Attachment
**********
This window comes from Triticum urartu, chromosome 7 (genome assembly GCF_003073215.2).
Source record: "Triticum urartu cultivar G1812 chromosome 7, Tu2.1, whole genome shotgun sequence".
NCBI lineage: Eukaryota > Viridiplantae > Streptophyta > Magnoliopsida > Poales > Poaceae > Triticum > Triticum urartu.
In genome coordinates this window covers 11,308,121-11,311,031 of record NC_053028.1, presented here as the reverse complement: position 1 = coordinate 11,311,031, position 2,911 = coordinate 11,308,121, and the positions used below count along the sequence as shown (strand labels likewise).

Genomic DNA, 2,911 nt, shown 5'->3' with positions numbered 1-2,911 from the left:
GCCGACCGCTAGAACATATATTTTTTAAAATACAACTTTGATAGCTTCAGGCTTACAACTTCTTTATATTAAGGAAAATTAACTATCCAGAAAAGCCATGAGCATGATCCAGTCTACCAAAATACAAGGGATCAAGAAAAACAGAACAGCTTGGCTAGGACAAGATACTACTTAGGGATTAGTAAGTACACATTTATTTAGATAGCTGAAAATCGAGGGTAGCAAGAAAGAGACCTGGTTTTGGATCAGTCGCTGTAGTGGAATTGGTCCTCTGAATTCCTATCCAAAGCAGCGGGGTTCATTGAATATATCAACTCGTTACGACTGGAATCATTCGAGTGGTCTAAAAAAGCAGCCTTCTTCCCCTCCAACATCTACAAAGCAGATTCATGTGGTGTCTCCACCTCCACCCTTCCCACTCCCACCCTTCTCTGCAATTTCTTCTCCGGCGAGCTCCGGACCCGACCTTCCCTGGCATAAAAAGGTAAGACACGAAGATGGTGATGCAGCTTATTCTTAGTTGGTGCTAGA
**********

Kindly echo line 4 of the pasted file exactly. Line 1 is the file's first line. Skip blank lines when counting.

In genome coordinates this window covers 11,308,121-11,311,031 of record NC_053028.1, presented here as the reverse complement: position 1 = coordinate 11,311,031, position 2,911 = coordinate 11,308,121, and the positions used below count along the sequence as shown (strand labels likewise).